A recent Ammonia Energy post mentioned that in December 2017 “the Japanese government . . . approved an updated hydrogen strategy which appears to give ammonia the inside track in the race against liquid hydrogen (LH2) and liquid organic hydride (LOH) energy carrier systems.” While this news is positive, the hydrogen strategy remains the essential context for economic implementation of ammonia energy technologies in Japan; ammonia’s prospects are only as bright as those of hydrogen. This is why Ammonia Energy asks from time to time, how is hydrogen faring in Japan?
The U.S. Department of Energy H2@Scale program’s November 2017 workshop in California included mention of ammonia as a constituent of a future hydrogen economy. It also highlighted the relevance ammonia energy could have in California.
California stands out globally as a large economy that is strongly committed to development of a hydrogen economy. The state’s strategy for hydrogen-powered transportation involves reducing the production cost of renewable hydrogen and the capital and operating costs of hydrogen fueling stations. It does not explicitly address the cost of intermediate hydrogen logistics.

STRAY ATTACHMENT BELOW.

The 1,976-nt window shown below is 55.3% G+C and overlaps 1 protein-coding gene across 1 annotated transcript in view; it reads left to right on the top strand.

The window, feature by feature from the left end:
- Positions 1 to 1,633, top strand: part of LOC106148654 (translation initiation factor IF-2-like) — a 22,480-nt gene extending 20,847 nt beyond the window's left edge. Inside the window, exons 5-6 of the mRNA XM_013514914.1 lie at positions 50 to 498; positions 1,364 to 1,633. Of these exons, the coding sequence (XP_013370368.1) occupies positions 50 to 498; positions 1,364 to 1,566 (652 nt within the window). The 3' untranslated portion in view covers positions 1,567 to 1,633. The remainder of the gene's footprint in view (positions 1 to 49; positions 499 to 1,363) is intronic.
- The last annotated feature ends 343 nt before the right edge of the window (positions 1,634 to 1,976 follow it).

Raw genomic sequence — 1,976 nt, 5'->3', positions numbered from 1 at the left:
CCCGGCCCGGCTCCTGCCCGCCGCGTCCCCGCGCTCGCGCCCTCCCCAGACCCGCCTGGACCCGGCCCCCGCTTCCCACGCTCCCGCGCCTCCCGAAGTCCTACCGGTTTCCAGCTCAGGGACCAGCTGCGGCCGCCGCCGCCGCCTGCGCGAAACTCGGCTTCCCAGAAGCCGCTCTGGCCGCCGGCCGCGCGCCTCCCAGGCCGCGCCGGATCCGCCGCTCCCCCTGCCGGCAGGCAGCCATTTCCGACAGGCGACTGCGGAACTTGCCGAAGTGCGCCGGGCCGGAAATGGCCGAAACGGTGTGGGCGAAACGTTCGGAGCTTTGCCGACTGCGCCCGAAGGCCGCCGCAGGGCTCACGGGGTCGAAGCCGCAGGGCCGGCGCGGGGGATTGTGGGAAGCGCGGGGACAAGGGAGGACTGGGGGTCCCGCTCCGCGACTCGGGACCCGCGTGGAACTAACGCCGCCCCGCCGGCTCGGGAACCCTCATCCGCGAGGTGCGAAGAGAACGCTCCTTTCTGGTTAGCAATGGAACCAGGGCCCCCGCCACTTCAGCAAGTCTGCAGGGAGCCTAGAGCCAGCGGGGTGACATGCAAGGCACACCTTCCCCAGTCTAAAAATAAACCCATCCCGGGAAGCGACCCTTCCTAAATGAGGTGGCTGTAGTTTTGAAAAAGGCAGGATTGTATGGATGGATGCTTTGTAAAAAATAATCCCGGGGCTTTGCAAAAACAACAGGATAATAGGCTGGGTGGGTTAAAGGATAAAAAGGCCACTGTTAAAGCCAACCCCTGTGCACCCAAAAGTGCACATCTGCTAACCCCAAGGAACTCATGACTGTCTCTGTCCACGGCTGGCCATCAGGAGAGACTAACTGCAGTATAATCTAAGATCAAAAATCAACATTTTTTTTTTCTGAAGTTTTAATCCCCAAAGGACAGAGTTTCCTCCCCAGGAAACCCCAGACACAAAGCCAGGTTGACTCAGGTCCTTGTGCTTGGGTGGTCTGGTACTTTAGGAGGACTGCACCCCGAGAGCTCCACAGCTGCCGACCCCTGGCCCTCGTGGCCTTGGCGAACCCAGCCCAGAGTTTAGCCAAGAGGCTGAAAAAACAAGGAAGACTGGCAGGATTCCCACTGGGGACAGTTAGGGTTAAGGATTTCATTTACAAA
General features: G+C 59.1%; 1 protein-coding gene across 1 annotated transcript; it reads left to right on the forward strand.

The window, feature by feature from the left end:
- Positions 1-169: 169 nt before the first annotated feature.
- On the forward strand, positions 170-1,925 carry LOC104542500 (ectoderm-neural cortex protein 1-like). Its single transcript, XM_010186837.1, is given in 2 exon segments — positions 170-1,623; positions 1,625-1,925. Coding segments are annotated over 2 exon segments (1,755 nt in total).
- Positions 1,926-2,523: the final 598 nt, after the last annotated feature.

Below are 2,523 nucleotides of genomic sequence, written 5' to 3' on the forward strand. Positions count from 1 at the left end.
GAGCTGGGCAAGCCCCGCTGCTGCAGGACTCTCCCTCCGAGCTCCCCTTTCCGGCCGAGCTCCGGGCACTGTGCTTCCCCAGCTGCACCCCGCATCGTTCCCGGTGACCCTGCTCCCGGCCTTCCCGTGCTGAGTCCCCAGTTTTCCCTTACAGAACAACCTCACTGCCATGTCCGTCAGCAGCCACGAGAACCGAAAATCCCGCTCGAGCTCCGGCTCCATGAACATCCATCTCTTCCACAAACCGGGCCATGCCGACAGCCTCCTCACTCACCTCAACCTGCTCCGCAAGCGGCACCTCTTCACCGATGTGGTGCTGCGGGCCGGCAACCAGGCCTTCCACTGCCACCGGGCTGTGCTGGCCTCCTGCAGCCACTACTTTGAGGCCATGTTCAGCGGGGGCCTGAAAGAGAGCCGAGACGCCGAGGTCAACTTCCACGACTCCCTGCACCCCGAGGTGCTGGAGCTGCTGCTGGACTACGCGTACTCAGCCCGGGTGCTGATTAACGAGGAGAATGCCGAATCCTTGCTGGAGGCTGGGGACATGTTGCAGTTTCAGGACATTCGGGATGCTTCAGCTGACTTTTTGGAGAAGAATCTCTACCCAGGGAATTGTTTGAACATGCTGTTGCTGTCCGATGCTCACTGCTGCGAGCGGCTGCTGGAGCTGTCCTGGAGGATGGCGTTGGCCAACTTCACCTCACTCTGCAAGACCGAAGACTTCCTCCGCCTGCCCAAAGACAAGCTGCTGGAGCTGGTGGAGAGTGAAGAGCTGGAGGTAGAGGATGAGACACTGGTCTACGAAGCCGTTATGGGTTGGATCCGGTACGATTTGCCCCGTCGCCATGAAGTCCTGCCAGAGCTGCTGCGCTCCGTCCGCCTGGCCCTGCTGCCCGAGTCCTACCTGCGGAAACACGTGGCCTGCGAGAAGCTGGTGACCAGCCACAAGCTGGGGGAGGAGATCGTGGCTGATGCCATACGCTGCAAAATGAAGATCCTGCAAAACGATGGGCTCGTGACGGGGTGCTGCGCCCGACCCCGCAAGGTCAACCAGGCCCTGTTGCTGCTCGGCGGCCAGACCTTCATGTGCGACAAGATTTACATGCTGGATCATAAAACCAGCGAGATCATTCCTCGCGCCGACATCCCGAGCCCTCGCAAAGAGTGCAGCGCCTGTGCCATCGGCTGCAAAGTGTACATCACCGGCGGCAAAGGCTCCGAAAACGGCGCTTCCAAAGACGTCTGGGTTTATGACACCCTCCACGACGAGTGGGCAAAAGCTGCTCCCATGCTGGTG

The question of cost is of utmost importance because California has so far put $120 million of public funds into hydrogen fueling stations and intends to invest an additional $20 million per year through 2022. The state’s aspiration is to move to a point where hydrogen that is used as a motor fuel is free of public subsidy. So it clearly behooves the state to investigate how ammonia could be used as a cost-reducing energy carrier.
Toyota is active in California’s hydrogen movement and has announced plans to build a renewable hydrogen plant that will use cow manure as a feedstock. A project with a different conception, one that draws upon the solar and wind resources of the Mojave Desert to produce renewable hydrogen and logistically advantaged ammonia, would align better with the state’s sustainability objectives.
In Australia this week, CSIRO announced funding for the "final stages of development" of its metal membrane technology to produce high-purity hydrogen from ammonia. The two year research project aims to get the technology "ready for commercial deployment," with industrial partners including Toyota and Hyundai.